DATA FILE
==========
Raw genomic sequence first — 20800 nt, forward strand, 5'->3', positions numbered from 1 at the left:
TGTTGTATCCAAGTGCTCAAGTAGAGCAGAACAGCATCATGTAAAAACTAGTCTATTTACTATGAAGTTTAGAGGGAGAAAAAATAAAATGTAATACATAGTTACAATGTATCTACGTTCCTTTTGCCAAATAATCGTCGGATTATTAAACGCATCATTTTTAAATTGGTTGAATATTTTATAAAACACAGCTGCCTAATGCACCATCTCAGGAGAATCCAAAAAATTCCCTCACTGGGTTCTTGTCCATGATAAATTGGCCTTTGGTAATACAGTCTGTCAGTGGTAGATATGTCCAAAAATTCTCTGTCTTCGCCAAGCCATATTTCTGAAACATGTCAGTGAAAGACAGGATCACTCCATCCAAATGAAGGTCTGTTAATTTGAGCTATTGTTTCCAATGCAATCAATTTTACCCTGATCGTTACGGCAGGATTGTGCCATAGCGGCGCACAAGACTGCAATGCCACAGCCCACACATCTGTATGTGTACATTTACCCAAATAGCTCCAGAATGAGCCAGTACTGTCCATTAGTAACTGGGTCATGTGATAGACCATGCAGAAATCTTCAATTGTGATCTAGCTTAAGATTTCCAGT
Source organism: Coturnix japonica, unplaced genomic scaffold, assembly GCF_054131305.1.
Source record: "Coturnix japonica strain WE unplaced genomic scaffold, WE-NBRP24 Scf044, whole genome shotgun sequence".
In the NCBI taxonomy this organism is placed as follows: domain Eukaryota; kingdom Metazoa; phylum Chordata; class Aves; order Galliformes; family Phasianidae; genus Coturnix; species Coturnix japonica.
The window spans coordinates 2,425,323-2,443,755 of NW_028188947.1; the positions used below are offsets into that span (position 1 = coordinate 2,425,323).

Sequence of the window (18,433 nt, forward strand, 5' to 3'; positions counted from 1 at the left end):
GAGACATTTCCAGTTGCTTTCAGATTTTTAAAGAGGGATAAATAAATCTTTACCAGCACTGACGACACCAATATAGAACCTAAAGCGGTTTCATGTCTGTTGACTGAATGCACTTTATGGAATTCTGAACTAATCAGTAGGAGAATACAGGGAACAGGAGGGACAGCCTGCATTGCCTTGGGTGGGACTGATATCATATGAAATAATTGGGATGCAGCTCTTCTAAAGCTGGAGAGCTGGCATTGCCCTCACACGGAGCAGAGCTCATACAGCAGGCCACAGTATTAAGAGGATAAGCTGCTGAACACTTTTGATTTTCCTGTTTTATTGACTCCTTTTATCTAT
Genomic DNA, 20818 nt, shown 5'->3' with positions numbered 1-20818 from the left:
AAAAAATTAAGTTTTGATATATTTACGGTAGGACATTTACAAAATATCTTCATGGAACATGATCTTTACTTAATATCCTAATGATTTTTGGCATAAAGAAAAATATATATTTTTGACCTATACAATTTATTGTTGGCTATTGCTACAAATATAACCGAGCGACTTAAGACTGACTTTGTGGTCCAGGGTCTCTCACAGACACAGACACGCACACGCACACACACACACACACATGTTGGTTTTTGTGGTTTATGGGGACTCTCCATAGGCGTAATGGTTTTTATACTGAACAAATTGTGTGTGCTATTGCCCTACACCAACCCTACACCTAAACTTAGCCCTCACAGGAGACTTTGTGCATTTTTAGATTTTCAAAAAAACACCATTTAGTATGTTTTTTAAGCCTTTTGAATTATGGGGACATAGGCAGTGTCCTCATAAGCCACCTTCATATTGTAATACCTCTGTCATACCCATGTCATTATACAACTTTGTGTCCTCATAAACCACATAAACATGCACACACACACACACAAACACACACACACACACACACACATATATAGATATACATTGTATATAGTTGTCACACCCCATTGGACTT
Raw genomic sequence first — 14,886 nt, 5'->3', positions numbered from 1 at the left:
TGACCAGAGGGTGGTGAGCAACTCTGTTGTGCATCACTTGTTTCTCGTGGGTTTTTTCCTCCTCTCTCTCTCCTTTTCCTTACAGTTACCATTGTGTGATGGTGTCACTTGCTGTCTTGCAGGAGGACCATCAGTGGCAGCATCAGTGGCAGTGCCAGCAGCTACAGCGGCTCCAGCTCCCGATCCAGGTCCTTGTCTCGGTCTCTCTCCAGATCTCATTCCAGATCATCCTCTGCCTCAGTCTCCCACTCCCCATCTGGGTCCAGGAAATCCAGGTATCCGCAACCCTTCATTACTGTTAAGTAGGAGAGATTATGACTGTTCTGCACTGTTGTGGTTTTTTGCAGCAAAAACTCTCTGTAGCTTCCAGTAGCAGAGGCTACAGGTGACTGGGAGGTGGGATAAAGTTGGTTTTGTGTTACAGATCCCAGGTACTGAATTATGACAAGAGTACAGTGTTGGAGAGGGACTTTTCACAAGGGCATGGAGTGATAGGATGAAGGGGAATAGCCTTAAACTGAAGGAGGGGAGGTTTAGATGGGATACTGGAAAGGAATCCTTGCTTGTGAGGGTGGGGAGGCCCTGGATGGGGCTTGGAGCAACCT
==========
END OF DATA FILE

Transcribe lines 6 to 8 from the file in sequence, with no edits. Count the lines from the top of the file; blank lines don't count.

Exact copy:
The window spans coordinates 2,425,323-2,443,755 of NW_028188947.1; the positions used below are offsets into that span (position 1 = coordinate 2,425,323).

Sequence of the window (18,433 nt, forward strand, 5' to 3'; positions counted from 1 at the left end):
GAGACATTTCCAGTTGCTTTCAGATTTTTAAAGAGGGATAAATAAATCTTTACCAGCACTGACGACACCAATATAGAACCTAAAGCGGTTTCATGTCTGTTGACTGAATGCACTTTATGGAATTCTGAACTAATCAGTAGGAGAATACAGGGAACAGGAGGGACAGCCTGCATTGCCTTGGGTGGGACTGATATCATATGAAATAATTGGGATGCAGCTCTTCTAAAGCTGGAGAGCTGGCATTGCCCTCACACGGAGCAGAGCTCATACAGCAGGCCACAGTATTAAGAGGATAAGCTGCTGAACACTTTTGATTTTCCTGTTTTATTGACTCCTTTTATCTAT